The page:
Planets Colliding: What NASA Knows So Far...

First Posted: May 26, 2016 05:10 AM EDT

Earth's planetary neighbor, Mars will soon be in sight as the red planet is set to be in opposition, meaning the Sun and Mars will be on opposite sides of Earth, which will put it at its closest distance from our planet after more than a decade.

Oppositions happens about once every 26 months because Mars' orbit taking around twice as long as Earth's. Some are also better than others due to Mars' elliptical path versus Earth's more circular one. This just happens to collide with an opportunity to see Mars closely, reported.

NASA said that the red planet will be 46.8 million miles away from the Earth, but compared to its usual position, it's considered to be a lot closer. While stargazers and Mars enthusiasts have this to look forward to, it also brings up a scary possibility that planets may be colliding in the future.

According to Clapway, Mars and Earth will get cozy starting May 30th until June 3rd. NASA also said that the red planet will appear both bigger and brighter to people on Earth. Telescopes or binoculars will not be needed to see the red planet since it will move closer to Earth than it has in 11 years. Interestingly, those who are not astronomically inclined will have an easier time recognizing it.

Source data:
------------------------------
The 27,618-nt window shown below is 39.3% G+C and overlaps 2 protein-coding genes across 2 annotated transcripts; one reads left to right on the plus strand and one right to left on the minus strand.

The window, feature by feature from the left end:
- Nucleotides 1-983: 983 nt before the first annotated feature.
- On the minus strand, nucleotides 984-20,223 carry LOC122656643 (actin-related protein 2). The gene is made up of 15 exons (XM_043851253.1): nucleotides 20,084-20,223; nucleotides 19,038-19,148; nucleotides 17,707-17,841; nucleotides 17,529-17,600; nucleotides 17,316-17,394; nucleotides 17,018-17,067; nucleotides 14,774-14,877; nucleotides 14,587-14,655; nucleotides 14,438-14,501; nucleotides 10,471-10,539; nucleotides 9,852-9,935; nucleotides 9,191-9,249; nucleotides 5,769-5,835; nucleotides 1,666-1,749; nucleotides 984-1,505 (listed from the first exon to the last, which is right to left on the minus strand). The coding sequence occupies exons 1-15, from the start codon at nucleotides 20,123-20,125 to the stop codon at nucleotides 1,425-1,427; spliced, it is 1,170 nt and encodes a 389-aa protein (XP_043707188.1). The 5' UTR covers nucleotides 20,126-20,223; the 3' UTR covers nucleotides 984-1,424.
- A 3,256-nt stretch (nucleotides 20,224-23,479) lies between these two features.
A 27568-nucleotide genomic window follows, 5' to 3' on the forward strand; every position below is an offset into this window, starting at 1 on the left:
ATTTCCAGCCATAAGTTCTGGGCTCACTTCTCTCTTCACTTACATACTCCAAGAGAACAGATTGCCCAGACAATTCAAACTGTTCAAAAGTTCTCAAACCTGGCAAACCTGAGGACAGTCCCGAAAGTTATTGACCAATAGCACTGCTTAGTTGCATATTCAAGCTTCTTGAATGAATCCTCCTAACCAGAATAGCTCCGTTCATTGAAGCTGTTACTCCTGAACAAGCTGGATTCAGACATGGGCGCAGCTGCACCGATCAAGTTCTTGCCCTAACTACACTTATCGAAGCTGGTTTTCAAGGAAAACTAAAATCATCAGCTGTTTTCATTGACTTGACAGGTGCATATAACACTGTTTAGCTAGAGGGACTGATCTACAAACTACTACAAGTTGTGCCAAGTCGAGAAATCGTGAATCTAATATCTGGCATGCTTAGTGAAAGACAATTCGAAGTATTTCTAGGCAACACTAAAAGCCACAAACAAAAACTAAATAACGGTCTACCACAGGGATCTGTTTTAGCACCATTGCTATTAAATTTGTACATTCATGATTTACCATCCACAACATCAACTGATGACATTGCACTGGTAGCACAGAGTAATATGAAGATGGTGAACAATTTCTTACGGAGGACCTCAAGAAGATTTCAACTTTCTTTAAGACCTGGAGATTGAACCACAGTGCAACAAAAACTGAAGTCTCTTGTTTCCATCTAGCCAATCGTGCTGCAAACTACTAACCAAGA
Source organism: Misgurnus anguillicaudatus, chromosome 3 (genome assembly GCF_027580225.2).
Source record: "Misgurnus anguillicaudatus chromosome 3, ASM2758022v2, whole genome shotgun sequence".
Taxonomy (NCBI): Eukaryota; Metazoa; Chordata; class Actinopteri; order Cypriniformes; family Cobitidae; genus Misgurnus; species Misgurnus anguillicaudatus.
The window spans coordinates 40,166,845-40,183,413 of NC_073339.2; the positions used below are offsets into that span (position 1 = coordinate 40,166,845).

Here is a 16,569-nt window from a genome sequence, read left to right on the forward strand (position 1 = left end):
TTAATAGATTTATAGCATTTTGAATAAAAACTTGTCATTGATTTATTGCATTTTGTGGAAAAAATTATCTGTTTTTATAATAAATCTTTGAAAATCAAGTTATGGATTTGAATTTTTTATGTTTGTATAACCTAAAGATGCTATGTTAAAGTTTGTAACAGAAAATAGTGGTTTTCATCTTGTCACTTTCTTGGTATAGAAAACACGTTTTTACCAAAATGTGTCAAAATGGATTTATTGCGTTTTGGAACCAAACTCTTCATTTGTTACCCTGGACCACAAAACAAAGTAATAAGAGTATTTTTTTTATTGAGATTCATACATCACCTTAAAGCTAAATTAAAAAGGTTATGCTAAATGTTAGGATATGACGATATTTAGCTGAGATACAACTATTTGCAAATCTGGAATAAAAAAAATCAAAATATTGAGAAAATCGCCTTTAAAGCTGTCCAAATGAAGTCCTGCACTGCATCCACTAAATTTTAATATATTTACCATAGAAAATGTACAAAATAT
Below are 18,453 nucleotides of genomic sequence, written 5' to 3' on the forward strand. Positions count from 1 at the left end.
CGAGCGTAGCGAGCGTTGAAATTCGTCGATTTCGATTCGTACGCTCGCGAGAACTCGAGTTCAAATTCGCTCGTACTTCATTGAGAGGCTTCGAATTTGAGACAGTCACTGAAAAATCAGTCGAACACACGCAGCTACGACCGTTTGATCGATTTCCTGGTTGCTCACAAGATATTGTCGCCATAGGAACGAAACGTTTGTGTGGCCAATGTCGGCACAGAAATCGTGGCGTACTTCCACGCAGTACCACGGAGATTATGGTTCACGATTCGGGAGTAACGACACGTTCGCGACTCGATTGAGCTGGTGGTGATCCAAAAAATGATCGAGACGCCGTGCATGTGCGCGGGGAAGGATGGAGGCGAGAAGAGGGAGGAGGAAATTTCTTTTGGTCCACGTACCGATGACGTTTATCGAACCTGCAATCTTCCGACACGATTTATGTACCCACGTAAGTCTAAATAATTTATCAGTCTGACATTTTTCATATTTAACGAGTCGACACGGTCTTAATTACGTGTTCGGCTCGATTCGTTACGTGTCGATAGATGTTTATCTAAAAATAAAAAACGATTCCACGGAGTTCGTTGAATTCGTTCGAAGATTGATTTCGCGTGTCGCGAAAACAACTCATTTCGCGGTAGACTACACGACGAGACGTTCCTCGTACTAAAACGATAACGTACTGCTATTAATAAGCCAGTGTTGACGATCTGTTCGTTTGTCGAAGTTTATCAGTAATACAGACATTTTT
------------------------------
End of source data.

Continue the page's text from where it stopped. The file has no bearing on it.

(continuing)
NASA also said that the best time to look for the planet is around midnight Eastern Time. Mars will be for the brightest object in the southeastern sky that seems to have a reddish tint to it. However, for those who won't be able to see Mars this month, NASA said there is still another time when Mars will appear clearer for humans to see up close. The space agency calculates that Earth and Mars will be even closer next year on July 31, 2018.

However, how close is too close though?

After computer simulations, a theory has been revealed that disturbance of planetary orbits could possibly lead to a collision of Earth with other planets like Mars, Venus or Mercury in the coming years. The probability of that happening is low, but even if a planet like Mars does not collide with Earth and does with something else, the results could still be a disaster.

A change in a planet's orbit like this could lead to total destabilization of the inner solar system in about 3.3. billion years. This may trigger other collisions as well. At present, planets' orbits may appear stable, however they are far from it and NASA predicts it will get even worse over the years.

So what exactly happens when two worlds collide? If it happens in our lifetime, we probably won't be able to do much observation. Thanks to the wonders of technology, we are able to roughly simulate what impact would look like.

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